Category Archives: public education

Time For You To Go.

 

My last day as a public school music educator was not a celebration.

Although much anticipated, many times over the years, when the day came I was only aware of a couple, key feelings: exhaustion – and, readiness.

In the years one would have called my prime, I would arrive every morning in full, theatrical costume. Every class was its own creation, my body frequently the illustrated lesson. My students and I were perfectly attuned; discipline was a non-issue. If I didn’t have every child, mouth agape, in the palm of my hand, I wasn’t doing my job.

Time cloaked me. Over the years, the scene changed; once too often my perceived role was marginalized. My dear father, well into his ninth decade, moved in to be under my care. Well past my own half century mark, I found myself counting the months, and then the weeks. The Land of Diminishing Returns had worn me out.

Taken in totality, my contribution to public related arts education had hardly been scant or sparse. Ten fully staged extra-curricular drama productions; 250 beginning violinists, en masse, across several grade levels; instrumental ensembles of every conceivable permutation; competitive marching band; adjudicated concert choir and choruses; general/vocal music, K-8; mixed elementary chorus; focused curriculum for the hearing support. But, 25 years was a good, solid run; on June 9, 2011, I was done.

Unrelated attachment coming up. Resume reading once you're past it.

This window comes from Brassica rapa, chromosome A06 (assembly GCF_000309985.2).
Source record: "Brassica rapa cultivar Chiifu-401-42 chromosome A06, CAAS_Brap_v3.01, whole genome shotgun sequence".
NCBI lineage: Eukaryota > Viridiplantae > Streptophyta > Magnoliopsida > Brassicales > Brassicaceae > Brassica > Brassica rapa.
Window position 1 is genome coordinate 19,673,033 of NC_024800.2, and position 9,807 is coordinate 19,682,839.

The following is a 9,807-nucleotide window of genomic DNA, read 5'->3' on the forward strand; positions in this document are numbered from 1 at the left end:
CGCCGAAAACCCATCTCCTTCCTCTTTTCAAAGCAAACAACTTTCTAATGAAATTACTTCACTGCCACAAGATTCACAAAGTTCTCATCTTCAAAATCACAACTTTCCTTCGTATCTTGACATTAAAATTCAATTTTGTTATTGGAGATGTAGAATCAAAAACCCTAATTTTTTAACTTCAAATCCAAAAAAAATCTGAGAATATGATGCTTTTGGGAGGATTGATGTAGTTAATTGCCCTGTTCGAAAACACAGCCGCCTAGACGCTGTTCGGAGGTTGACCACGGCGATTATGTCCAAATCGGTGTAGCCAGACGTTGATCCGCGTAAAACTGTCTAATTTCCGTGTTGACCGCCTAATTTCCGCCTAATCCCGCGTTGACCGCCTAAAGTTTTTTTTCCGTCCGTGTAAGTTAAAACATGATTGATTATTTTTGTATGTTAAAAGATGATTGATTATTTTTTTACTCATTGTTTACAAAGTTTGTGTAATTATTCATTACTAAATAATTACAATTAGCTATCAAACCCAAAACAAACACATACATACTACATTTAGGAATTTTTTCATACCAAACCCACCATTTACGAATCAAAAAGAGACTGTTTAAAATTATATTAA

Today, Jared Kushner was interviewed by Fareed Zakaria on GPS. As President Trump’s senior advisor, he outlined the litany of accomplishments achieved by his father in law’s administration. Seven million new jobs. Trade deals, unprecedented. The dollar, strong. The endless war between Israel and Palestine reaching an also unprecedented mutually satisfying potential for resolution.

What makes related arts teachers distinct from the rest of their colleagues is the sheer measurability of their efforts. Everything they do with their students is readily observable by anyone. Art teachers produce student work which lines the walls of the school; music teachers create and direct performances open to everyone connected with the district. Their product is the direct result of their daily effort.